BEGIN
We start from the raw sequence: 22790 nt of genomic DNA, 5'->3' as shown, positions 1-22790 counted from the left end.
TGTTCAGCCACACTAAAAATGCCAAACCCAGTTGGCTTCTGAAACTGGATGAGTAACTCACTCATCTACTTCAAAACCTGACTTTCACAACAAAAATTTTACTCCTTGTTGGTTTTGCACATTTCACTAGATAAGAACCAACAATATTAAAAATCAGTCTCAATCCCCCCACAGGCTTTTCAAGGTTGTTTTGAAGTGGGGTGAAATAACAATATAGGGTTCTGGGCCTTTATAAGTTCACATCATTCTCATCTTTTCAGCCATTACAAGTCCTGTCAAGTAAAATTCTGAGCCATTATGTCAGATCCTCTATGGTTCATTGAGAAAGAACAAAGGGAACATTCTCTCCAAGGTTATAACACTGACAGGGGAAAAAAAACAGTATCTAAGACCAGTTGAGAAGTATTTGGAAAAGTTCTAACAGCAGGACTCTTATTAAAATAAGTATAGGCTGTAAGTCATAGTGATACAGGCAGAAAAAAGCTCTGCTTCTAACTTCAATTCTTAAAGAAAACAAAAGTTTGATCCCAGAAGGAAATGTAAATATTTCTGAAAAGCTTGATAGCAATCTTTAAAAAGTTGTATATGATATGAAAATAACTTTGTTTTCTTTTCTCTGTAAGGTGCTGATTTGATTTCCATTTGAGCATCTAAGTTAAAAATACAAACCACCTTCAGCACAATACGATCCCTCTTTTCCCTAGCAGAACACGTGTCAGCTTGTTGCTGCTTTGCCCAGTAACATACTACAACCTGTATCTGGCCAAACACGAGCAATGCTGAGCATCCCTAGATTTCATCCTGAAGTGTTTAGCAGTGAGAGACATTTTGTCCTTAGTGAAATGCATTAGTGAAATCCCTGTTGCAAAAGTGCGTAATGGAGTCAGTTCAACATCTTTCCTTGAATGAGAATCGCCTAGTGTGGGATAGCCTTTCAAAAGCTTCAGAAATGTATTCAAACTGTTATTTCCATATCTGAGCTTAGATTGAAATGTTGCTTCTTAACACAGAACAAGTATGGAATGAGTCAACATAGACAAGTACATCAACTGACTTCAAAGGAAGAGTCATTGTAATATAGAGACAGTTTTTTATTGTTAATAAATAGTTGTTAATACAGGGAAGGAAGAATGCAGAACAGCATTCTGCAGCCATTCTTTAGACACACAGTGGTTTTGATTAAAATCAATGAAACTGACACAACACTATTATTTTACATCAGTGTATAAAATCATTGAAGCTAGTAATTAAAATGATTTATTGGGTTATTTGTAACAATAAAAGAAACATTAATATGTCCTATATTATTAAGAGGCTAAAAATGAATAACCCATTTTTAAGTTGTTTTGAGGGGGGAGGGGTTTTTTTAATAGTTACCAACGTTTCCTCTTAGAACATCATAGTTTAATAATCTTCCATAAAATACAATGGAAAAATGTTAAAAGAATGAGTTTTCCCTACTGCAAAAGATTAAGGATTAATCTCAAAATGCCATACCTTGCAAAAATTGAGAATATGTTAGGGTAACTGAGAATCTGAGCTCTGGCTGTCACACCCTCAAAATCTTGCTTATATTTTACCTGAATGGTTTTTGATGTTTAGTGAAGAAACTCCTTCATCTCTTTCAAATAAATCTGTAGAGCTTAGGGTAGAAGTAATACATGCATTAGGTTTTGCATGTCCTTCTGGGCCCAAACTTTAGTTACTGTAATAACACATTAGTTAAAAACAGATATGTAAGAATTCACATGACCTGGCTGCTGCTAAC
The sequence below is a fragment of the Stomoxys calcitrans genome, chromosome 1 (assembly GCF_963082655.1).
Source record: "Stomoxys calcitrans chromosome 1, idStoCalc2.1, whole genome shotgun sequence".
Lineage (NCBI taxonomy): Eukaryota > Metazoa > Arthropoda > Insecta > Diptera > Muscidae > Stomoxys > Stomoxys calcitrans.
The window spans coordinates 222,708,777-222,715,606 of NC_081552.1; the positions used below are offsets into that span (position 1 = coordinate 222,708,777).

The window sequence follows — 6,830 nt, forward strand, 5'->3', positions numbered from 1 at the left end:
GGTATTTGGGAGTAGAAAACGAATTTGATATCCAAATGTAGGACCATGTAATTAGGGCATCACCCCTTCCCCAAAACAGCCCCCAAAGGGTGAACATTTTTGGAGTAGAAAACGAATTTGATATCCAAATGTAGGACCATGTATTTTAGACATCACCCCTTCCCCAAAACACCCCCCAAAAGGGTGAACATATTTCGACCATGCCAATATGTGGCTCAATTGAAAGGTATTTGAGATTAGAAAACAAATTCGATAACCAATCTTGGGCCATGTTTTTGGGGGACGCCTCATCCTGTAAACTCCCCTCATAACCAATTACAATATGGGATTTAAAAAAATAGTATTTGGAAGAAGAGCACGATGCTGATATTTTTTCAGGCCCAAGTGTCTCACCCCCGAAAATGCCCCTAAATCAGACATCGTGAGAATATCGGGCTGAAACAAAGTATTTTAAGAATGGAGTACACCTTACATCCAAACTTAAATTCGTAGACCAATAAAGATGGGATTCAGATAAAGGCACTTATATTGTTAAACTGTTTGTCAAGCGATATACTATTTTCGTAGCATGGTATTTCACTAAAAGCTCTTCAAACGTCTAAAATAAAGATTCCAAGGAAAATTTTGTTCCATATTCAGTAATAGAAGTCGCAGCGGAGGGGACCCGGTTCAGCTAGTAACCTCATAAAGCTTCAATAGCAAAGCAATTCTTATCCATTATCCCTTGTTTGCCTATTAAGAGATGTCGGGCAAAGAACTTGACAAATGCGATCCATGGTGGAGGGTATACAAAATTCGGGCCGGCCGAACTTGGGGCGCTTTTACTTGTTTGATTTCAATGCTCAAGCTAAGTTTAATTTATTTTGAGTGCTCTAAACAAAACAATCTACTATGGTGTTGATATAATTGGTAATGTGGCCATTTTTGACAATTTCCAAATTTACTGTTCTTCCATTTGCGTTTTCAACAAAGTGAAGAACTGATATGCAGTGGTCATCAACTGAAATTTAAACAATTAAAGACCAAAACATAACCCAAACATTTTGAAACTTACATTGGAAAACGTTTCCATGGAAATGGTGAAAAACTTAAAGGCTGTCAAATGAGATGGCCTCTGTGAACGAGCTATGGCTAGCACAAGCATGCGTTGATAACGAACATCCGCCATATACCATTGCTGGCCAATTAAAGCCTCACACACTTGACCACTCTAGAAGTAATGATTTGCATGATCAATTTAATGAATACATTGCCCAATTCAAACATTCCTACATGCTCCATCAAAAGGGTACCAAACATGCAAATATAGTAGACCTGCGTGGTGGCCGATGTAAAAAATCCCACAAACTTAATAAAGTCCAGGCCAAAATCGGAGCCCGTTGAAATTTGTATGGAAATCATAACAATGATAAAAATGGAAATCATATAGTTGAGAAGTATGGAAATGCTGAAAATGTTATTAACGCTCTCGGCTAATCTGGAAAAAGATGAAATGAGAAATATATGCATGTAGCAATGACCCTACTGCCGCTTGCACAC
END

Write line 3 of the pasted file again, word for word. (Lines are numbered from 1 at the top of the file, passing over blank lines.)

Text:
The sequence below is a fragment of the Stomoxys calcitrans genome, chromosome 1 (assembly GCF_963082655.1).